Tea and the new USDA dietary guidelines

ChooseMyPlate diagram. U.S. Department of Agriculture

Good news: tea is still part of a healthy diet! The USDA has released a new diagram representing the proportions of protein, vegetables, fruit and grains recommended for healthy daily meals. Instead of the old Food Pyramid, there is now a Food Plate, which augments the First Lady’s Let’s Move anti-obesity program. The new diagram depicts a plate divided into wedges.  A small circle, depicting a glass of milk, next to the plate represents dairy. The government has also issued a list of six tips for eating a healthy meal:

1. cover half of your plate with fruits and vegetables.
2. avoid large portions of anything. The government recommends that Americans use smaller plates – 8 inches in diameter instead of 12 inches – for every meal to help with portion control.
3. only eat until you feel 80 percent full, instead of completely full.
4. eat and drink low-fat or fat-free dairy products instead of whole-milk products.
5. get in the habit of reading ingredient and nutrition labels on food packaging, and choose foods with less sodium.
6. Drink unsweetened beverages instead of sweet ones.

While tea, coffee and other beverages aren’t specifically mentioned in the new diagram, the updated guidelines allow for 260 “extra” calories per day, for solid fats, added sugars and alcohol, and tea may or may not be included in this category. The USDA’s interactive MyFood-a-pedia allows the user to look up the calorie content of a specific food, including ones that aren’t easily placed in one of the food categories depicted in the new diagram. Unsweetened tea without milk in it has 2 calories per 6 oz. cup, 53 calories with ½ cup of 1% milk, and 75 calories with whole milk. Sweetened tea has 53 calories per cup, 63 calories with skim milk, and a surprising 91 calories with whole milk! Compare that to one can of a regular sweetened soft drink with 155 calories. According to MyFood-a-pedia, one cup of tea with whole milk and sugar generally has fewer calories than one can of sweetened soft drink. You can see how tea is a great low-calorie beverage when unsweetened or taken without milk, but the calories can definitely add up if you don’t watch out!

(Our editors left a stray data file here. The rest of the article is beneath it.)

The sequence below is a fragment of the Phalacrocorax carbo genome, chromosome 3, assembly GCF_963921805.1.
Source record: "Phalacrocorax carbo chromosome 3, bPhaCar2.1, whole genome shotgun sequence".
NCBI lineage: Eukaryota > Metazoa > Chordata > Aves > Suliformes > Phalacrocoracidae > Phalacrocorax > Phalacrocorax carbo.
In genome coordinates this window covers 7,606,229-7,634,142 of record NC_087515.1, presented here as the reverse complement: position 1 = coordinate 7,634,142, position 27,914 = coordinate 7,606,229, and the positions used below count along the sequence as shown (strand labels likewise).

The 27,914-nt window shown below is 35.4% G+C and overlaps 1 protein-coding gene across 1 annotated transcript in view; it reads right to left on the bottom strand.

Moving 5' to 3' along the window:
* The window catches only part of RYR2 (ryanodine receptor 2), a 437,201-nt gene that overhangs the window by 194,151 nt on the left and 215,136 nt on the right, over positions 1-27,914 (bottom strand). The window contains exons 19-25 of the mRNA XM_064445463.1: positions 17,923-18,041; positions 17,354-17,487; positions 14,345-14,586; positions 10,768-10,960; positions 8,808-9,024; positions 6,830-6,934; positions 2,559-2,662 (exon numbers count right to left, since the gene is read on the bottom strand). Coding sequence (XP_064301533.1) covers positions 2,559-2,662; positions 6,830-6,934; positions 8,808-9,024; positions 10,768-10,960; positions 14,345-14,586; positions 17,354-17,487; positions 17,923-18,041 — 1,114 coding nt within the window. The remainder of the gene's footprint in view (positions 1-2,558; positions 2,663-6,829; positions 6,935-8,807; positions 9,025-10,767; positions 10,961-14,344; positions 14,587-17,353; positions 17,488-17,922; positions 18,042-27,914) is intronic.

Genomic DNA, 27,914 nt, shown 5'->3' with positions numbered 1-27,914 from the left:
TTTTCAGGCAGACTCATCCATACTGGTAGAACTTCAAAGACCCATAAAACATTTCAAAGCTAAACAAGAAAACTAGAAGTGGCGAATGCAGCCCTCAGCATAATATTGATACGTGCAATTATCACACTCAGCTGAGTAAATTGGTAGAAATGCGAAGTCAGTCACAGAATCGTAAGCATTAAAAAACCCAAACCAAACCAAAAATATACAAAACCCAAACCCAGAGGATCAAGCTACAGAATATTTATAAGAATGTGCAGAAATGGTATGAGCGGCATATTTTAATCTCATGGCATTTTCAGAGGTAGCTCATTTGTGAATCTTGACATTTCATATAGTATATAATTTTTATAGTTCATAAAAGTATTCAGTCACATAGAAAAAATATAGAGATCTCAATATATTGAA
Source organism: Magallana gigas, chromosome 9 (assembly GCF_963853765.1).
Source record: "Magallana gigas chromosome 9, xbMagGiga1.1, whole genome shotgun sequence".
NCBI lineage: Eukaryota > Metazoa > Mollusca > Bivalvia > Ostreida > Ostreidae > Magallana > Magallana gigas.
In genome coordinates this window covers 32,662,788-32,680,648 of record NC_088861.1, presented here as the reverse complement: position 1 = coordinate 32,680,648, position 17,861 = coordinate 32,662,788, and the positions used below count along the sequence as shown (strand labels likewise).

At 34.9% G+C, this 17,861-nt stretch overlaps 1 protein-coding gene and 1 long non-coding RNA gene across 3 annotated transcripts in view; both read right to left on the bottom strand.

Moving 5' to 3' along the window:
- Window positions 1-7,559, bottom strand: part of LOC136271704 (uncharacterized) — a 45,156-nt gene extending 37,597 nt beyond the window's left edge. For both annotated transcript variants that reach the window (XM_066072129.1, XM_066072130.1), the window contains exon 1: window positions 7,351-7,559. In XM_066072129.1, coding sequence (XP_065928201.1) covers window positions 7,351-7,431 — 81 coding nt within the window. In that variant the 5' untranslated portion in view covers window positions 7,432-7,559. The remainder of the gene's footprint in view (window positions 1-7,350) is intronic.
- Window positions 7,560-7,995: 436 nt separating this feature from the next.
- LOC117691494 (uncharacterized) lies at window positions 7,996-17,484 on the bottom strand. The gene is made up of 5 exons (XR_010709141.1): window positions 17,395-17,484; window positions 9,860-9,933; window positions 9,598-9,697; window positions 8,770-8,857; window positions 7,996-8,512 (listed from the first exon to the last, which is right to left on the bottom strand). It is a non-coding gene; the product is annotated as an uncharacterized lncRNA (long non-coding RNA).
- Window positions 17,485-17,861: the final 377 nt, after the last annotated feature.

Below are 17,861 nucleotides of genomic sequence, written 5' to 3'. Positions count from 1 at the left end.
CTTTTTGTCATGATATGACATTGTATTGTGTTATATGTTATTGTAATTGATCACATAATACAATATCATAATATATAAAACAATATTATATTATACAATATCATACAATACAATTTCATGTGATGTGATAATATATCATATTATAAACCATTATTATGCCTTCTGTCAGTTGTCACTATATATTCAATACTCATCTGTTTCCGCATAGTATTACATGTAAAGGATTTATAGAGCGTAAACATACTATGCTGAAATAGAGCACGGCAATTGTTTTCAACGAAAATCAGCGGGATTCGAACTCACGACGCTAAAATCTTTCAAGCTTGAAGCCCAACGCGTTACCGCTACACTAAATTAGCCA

Since unsweetened tea without milk or other additions contains only 2 calories per cup, it is also a good choice if you get tired of drinking plain water.  Tea is also featured on Dr. Weil’s Anti-Inflammatory Food Pyramid.  In addition, tea contains antioxidants and beneficial minerals, so it is more than just a thirst-quencher!

Copyright 2011, Elizabeth Urbach.

Like what you read? Leave a comment below, click on “Subscribe” above, visit the San Jose Tea Examiner page on Facebook, read my blog, or follow me on Twitter @SanJoseTea!

For more information:
“Nutrition Plate unveiled to replace the Food Pyramid” by William Neuman
USDA MyPlate
USDA Food Pyramid
MyFood-a-pedia
USDA Dietary Guidelines for Americans
USDA Key Recommendations for the General Population
USDA Executive Summary of the Dietary Guidelines, 2005
Dr. Weil’s Anti-Inflammatory Food Pyramid
“Tea and the mold-free diet”
“Tea and the mold-free diet, part 2”
“Can you really de-caffeinate your tea in 30 seconds?”
“The top 10 tea myths: don’t be fooled by any of them!”
“Bottled tea may contain fewer antioxidants than freshly brewed tea”
“Kombucha: what is it, and should you drink it?”

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1 Comment

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One response to “Tea and the new USDA dietary guidelines

  1. Pingback: Tea and the new USDA dietary guidelines | The Hour For Tea | Dlisted

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